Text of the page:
The flight took passengers aboard a Starlux flight out of Taoyuan Airport  and flew two circles around the island of Miyakojima before returning to Taiwanese airspace for an aerial tour of Taiwan. This first flight was flown by chairman K.W. Chang, but as additional flights were added by popular demand, Chang did not fly the subsequent flights. Still, the service offered an option for those who missed traveling but were not ready to take the risk involved in international travel during a pandemic. 

Samsung was not the only company that they paired with, however. Merchandise, pop-up shops, and collaborations were constantly posted to their social media outlets, from in-flight meal inspired foods at 7-Eleven to models, keychains, clothing, bags, and even cards. The company seemed to be taking collaborative efforts with popular chain businesses as a way to earn a bit of money while keeping their name fresh in the minds of the Taiwanese. 

Starlux themed 7-Eleven near Songshan Airport, featuring The StarWonderers

With Taiwan now opening routes to the United States, they’ve even partnered wit the LA Clippers to solidify their relationship with their newest route.

Sleek and Sci-Fi

I’m sure you wouldn’t think of a luxury airliner taking on a theme, especially not one filled with futuristic uniforms, galactic branding, and cartoon-based advertising. It seems strange to a Western audience, but Starlux made these concepts work together without cheapening their product. 

Starlux put a great deal of care into their logo design, and they lay out the entire concept on their website. When you first see their logo, you’ll note the two quadrilateral shapes with a star shape to their right. While it may seem like a sleek design with little meaning, everything about this is for a purpose. The two angled shapes are winglet-like, strategically placed to resemble an “s” shape so as to represent the name of the brand. They are also placed to create a continuous shape resembling the infinity symbol representing “boundless dreams and aspirations9.” The star is a Polaris, representative of a guiding star leading travelers to their destination. The Polaris is as much a symbol of Chang’s love for aviation as it is a tribute to his late father. 

Their color choices were also purposeful, with natural tones to represent a view of the earth from above. The website lays them out as follows: 

“Obsidian grey–representing the color of evenings as well as ‘circumspection’ and ‘safety first.’

Rose gold–representing the color of the sunset as well as ‘expertise’ and ‘luxury’. 

Earthy gold–representing the color of morning as well as ‘innovative thinking’ and ‘hospitality9.’”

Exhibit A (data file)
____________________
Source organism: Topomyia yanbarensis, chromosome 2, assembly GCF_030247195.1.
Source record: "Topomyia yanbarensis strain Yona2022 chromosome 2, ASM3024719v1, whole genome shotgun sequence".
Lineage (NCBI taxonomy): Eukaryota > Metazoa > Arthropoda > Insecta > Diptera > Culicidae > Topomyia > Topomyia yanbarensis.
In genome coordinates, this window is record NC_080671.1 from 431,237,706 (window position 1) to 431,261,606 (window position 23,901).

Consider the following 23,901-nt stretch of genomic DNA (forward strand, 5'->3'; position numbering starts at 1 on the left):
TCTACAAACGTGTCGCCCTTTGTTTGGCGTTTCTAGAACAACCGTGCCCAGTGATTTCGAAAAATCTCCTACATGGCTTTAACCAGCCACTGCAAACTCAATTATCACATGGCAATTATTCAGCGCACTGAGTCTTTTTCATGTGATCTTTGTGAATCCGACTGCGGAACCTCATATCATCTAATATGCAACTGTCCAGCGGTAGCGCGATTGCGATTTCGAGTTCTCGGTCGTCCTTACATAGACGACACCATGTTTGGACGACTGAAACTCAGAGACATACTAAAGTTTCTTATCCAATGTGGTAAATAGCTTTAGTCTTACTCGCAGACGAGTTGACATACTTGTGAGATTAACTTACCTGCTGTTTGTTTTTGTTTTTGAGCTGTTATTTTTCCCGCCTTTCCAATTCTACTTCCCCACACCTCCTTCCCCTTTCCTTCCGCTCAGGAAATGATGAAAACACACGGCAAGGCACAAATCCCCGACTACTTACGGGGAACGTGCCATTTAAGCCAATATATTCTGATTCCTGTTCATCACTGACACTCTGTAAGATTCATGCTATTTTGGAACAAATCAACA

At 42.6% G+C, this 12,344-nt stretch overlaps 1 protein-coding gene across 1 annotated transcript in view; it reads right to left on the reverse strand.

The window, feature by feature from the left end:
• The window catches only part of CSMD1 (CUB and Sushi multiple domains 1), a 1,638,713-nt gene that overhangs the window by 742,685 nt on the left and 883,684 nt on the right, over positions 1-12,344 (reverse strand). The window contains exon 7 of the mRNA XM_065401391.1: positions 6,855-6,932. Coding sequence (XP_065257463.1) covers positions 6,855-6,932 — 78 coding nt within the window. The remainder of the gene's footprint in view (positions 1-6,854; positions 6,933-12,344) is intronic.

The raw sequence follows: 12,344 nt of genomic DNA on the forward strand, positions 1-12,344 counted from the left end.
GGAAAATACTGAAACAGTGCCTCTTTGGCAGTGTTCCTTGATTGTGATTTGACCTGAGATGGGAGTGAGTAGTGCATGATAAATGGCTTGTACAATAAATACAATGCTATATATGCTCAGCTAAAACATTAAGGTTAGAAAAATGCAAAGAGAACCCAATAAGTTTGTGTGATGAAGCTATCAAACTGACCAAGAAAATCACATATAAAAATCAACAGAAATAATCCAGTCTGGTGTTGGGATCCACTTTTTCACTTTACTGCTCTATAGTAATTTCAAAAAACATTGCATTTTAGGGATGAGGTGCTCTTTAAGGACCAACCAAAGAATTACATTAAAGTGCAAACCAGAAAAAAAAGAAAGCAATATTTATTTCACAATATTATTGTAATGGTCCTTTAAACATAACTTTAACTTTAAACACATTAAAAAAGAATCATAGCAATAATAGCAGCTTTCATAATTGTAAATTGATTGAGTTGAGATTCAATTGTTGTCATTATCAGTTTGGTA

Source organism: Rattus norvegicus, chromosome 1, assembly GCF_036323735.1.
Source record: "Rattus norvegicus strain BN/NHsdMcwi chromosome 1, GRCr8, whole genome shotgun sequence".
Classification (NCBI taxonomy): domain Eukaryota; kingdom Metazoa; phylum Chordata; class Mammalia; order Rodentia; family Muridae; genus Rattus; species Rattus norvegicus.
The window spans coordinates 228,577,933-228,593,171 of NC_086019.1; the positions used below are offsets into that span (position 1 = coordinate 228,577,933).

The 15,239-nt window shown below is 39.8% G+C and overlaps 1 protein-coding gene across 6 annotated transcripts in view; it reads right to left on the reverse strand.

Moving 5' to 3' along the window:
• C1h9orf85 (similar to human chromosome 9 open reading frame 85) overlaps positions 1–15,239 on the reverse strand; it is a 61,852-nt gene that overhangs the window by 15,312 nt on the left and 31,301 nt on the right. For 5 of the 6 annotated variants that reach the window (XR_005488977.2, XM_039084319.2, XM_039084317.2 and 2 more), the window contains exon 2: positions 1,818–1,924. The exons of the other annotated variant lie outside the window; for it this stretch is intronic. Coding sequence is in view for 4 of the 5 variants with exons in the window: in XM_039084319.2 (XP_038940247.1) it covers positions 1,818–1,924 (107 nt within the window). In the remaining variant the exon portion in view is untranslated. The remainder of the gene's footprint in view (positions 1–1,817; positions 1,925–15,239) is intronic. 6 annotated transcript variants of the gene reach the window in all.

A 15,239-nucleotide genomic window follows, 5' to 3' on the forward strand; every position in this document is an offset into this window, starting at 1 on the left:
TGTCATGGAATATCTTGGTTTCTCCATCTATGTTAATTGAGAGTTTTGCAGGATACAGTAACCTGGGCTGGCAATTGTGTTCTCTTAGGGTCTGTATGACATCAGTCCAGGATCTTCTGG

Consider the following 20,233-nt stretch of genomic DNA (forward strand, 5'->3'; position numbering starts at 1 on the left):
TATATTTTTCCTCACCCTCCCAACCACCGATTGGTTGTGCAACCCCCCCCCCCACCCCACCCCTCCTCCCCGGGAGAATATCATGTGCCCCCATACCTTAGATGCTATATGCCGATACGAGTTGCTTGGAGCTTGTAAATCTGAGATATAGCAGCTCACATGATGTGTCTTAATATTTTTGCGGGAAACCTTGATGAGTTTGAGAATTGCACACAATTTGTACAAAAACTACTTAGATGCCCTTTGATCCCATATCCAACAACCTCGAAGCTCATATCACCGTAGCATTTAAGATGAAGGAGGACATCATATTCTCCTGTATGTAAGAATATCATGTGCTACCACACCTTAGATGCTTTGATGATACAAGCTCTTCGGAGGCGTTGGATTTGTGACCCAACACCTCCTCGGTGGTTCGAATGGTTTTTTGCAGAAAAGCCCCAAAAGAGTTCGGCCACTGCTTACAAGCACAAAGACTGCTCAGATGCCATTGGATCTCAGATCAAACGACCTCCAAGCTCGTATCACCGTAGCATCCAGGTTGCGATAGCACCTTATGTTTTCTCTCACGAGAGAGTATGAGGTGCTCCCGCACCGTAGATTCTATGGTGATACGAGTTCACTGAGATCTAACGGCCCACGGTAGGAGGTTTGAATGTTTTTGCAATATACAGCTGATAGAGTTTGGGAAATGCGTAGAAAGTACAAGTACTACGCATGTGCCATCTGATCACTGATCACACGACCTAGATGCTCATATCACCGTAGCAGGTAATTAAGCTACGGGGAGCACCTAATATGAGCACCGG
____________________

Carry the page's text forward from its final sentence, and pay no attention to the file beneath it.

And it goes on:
Photo by Melvinnnnnnnnnnn-FN2187 on Flickr

The uniforms, designed by renowned local designer Sean Yin, have a style that harkens back to the 1940’s and 50’s while simultaneously giving a futuristic flair to the crew. The collection, dubbed “JX Style10”, corresponds to the color schemes of the brand with neutral colors and simplistic designs. The uniforms are meant to be fashionable as well as highly functional, with breathable fabrics, casual caps, and tieless cabin crew shirts for men, these uniforms offer comfortable elegance for their crew. As for the ground crew, their uniforms make the team look ready to fly a starfighter, rather than fuel a passenger jet. 

Starlux’s safety videos, as well as some of their branding, also feature cartoon characters of aliens, humans, and even a sentient backpack, each with their own brief story on the Starlux website11. they are known as the StarWonderers, and they also make their presence known on some of their merchandise as well.

Starlux worked with BMW to create luxurious seating for their passengers. Even their economy seating has an air of luxury, with leather headrests, personal entertainment, and extra leg room12. Starlux is also the only aircraft in Taiwan to offer personal sites with sliding doors, and this is not only for first class, but business class as well. 

Final Thoughts

Starlux piqued my interest as soon as I heard about them back in 2019. My husband and I have been meticulously watching their ups, their downs, and everything in between. While a majority of their initial years have been a struggle, they managed to survive a three-year pandemic and, with restrictions now lifted, are working towards a quick recovery and finally able to fully launch their business on an international level. As of publishing this, the first Starlux TPE to LAX flight will have commenced, launching the company into the long-haul international industry. The company has more American routes in the works as well, so there is plenty more to look forward to with this ambitious startup. They are also the only airline with dynamic lighting to create a more “homey” feel, and even have three holiday lighting themes13

The airline is pricier than its Taiwanese competition. Despite this, Starlux does offer luxury air travel at reasonable prices, and you will certainly get your money’s worth by choosing them. I am excited to see Starlux’s future as they continue to expand into the Western market. If you want to see more from Starlux, make sure you visit their website where you can read more about their story and accomplishments.


Picture of K. Straub-Kuo

K. Straub-Kuo